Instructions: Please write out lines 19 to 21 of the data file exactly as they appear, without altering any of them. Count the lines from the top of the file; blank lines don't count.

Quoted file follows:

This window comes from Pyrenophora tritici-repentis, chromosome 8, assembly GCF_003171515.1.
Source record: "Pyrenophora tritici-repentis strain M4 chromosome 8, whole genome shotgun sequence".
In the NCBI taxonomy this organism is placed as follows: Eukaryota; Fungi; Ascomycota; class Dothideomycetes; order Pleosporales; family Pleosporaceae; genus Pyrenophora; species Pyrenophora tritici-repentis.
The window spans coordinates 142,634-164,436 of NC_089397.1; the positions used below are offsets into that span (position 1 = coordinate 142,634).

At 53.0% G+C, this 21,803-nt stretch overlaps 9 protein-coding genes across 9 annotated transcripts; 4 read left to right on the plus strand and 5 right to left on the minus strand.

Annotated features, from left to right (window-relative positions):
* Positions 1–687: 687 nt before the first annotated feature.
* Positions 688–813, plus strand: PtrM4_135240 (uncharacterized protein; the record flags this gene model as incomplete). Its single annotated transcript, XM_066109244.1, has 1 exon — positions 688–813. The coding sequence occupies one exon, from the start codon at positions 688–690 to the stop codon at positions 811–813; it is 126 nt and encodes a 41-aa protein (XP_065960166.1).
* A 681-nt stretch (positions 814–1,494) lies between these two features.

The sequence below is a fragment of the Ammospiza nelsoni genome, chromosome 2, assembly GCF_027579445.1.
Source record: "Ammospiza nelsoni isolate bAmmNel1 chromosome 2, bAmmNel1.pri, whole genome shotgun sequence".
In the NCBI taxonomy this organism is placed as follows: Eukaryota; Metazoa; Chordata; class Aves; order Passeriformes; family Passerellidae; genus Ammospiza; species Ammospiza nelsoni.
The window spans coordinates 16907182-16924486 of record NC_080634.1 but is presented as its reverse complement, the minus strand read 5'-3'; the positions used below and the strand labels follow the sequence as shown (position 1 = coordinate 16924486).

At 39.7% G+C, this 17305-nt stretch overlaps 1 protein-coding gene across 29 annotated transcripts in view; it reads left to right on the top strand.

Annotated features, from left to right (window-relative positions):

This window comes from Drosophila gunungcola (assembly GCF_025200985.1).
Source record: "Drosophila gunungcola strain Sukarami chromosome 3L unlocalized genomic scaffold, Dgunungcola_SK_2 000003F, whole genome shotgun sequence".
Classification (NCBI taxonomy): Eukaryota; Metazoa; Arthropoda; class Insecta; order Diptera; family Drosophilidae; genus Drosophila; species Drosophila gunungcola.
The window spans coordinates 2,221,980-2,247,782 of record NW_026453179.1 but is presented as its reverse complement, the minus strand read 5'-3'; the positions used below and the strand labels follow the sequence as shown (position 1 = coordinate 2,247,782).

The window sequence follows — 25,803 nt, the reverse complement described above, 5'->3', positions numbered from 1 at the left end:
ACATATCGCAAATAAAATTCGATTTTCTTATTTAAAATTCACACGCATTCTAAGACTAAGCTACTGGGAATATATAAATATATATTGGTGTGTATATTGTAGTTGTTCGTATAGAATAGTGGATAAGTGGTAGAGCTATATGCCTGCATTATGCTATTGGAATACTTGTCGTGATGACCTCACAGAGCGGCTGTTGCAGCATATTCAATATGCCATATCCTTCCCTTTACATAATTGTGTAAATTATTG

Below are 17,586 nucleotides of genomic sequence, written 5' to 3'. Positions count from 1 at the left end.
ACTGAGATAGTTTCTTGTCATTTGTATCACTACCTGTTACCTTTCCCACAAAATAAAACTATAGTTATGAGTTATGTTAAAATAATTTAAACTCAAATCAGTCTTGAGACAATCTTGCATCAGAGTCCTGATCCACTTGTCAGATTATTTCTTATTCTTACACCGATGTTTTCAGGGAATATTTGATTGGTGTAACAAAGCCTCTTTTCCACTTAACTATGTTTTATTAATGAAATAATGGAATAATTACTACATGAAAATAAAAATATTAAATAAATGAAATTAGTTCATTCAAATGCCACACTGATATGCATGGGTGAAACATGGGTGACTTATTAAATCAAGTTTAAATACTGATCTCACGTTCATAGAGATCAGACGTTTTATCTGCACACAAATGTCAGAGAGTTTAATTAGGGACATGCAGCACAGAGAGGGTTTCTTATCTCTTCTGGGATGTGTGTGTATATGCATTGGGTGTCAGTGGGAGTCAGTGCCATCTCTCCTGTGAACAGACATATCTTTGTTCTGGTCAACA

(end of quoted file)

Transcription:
The window spans coordinates 2,221,980-2,247,782 of record NW_026453179.1 but is presented as its reverse complement, the minus strand read 5'-3'; the positions used below and the strand labels follow the sequence as shown (position 1 = coordinate 2,247,782).

The window sequence follows — 25,803 nt, the reverse complement described above, 5'->3', positions numbered from 1 at the left end:
ACATATCGCAAATAAAATTCGATTTTCTTATTTAAAATTCACACGCATTCTAAGACTAAGCTACTGGGAATATATAAATATATATTGGTGTGTATATTGTAGTTGTTCGTATAGAATAGTGGATAAGTGGTAGAGCTATATGCCTGCATTATGCTATTGGAATACTTGTCGTGATGACCTCACAGAGCGGCTGTTGCAGCATATTCAATATGCCATATCCTTCCCTTTACATAATTGTGTAAATTATTG